In one of my previous blogs I discussed my recent feelings of Impostor Syndrome as a new transfer student this semester. An article from The Chronicle defines impostor syndrome as “an internal experience of intellectual phoniness”. As the semester slowly comes to an end I have been reflecting on it and how my feelings of being a phony have changed throughout. I have taken a step back and really looked at all I have accomplished with my hard work.
I was not motivated to do well in any of my general education classes during my freshman and sophomore year at Blue Ridge Community College. My GPA kept getting lower and lower, so I had come to terms with the fact that I was not going to get accepted into JMU. It wasn’t until I took my first psychology class that I started feeling motivation to put effort in. I went from having a 2.4 GPA to a 3.0 GPA in a year and was eventually able to transfer. I was so proud of myself for working hard and finding the motivation to try in my passion for psychology!
I was nervous but confident that I would do well when I started at JMU because I was enrolled in classes that interested me. I had a friend who is also a student at JMU who was really worried about me becoming accustomed to the course work and difficulty of the classes here. She treated me as if I was less of a student than her since I transferred in from a community college. She even told me that I probably wouldn’t get good grades this semester which was really discouraging.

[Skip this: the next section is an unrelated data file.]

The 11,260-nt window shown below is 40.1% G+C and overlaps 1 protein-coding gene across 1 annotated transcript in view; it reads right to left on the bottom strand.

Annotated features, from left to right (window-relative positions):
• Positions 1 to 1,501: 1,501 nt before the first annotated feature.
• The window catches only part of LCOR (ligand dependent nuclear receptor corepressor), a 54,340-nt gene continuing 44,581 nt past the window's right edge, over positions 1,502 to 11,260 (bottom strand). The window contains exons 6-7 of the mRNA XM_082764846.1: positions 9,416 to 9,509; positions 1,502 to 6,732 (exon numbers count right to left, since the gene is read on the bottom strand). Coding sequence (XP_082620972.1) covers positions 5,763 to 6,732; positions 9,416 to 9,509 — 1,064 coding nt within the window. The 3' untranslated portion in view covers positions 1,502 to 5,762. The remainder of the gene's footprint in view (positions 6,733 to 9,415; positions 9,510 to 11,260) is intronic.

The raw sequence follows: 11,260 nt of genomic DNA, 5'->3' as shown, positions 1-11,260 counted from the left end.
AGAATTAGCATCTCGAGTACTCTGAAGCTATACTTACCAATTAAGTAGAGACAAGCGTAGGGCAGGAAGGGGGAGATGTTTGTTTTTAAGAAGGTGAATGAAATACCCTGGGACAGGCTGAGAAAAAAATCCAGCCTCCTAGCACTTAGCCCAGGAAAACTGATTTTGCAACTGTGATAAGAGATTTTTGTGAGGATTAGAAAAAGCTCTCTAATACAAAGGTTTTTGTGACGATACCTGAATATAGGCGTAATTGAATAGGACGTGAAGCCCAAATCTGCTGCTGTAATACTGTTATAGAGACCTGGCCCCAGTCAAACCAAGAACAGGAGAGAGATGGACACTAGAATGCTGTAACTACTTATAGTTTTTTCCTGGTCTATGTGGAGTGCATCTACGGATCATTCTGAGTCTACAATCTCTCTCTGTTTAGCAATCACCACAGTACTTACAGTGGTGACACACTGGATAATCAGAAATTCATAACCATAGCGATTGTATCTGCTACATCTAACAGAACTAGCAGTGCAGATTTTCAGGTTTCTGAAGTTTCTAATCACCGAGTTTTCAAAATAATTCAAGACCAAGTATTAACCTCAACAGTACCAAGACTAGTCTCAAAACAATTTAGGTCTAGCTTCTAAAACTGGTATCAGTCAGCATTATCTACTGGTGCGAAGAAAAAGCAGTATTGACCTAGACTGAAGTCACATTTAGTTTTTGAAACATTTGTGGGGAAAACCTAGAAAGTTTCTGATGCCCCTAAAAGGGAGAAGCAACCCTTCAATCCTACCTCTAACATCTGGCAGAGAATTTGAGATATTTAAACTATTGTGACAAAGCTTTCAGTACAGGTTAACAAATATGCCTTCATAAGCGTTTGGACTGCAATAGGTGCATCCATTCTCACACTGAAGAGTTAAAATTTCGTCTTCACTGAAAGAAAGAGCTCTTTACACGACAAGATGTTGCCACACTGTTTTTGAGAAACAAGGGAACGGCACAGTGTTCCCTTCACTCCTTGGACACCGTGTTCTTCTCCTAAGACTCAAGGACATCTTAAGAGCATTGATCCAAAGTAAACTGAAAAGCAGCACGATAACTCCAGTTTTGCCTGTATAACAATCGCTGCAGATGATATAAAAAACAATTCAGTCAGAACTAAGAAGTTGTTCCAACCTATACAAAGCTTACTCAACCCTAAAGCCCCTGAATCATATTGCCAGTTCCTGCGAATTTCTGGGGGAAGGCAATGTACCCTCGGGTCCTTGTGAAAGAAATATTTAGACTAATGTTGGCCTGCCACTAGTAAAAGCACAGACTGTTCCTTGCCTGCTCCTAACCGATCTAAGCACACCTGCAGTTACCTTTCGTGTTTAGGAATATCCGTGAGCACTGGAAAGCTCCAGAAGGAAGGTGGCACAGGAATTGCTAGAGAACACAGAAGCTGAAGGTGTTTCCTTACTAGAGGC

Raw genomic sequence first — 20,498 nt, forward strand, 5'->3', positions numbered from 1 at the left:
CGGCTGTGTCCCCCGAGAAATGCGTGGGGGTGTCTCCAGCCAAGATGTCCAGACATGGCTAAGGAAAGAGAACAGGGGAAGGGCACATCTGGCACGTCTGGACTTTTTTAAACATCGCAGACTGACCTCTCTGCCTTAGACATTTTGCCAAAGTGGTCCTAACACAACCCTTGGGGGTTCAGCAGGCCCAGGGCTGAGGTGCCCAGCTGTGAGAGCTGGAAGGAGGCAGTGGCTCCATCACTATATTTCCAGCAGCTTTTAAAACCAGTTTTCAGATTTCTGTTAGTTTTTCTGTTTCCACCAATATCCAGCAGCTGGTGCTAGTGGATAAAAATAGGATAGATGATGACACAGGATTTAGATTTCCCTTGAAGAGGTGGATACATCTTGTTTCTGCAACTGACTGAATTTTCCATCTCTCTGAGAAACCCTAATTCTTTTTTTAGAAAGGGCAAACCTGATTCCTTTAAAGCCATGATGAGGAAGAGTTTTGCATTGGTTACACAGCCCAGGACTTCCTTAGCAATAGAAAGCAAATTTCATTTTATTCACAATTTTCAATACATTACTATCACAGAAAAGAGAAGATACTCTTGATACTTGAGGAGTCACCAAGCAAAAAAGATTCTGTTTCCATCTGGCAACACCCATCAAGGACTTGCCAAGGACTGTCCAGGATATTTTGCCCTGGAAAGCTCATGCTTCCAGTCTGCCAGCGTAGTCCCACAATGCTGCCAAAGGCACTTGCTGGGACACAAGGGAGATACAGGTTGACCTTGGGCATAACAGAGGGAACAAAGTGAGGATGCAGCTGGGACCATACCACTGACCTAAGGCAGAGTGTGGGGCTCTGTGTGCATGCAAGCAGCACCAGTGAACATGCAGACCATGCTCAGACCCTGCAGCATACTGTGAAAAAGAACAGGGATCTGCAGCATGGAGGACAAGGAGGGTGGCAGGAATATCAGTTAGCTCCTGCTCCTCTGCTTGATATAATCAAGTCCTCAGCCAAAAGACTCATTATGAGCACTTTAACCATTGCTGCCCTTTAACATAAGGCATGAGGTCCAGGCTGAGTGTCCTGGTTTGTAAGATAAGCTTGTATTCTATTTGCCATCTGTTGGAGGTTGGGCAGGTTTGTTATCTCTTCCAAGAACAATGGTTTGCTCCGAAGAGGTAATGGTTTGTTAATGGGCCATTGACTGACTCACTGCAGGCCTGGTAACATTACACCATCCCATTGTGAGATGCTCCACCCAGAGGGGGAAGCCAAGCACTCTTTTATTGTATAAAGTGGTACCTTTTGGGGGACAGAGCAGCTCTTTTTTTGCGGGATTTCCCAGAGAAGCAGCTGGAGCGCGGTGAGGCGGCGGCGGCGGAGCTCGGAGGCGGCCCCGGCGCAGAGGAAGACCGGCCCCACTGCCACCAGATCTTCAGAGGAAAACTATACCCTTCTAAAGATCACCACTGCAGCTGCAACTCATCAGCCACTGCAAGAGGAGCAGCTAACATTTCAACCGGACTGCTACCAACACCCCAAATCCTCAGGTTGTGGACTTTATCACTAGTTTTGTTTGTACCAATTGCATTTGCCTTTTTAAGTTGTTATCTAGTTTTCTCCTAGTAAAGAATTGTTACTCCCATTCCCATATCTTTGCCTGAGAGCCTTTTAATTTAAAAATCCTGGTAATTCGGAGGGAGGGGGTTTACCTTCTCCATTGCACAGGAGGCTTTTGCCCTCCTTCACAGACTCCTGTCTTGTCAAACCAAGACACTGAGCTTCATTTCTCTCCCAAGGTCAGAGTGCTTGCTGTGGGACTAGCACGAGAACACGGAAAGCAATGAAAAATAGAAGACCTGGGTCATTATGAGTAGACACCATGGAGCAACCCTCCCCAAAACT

Despite the fact that I was already halfway through the semester doing very well, I began to doubt myself and really feel like less of a student than those around me. This quote from the article in The Chronicle explains how I was feeling all too well: “Despite all of their external achievement, these women still felt like they didn’t belong”. I was proud but still had a feeling of guilt whenever I got an A back. I felt like I had snuck my way into this university that I didn’t belong at.
Eventually, instead of letting her words discourage me into actually getting bad grades I decided to let it encourage me to work harder. I realized that my true friends are the ones who are encouraging me and are proud of my accomplishments. I don’t need someone in my life who is going to discourage me from reaching my goals.
My self-esteem emerged once I began to ignore those unwanted opinions from that toxic friend. My feelings of being a fraud have improved a lot and I have embraced my achievements as a first- generation student.
This is my last blog for ShoutOut! and I had such a good time writing and learning about feminism this semester! I hope that I was able to spread some positivity throughout this community! ❤
4 thoughts on “Reflecting on My First Semester at JMU”
I think that it’s great that you found something that you’re truly interested in! I’m a psychology major too, and I think that the intrinsic motivation that it brings to people like us is incredibly important. I’m glad you were able to persevere and find a place here at JMU (and ShoutOut!), and I think you’ll go far!
LikeLiked by 1 person
I am proud of you for finding the thing that sets your soul on fire, and working hard to make that dream a reality! Keep pursuing what you love, and always remember the power of speaking your truth!
LikeLiked by 1 person
Thank you so much angel<3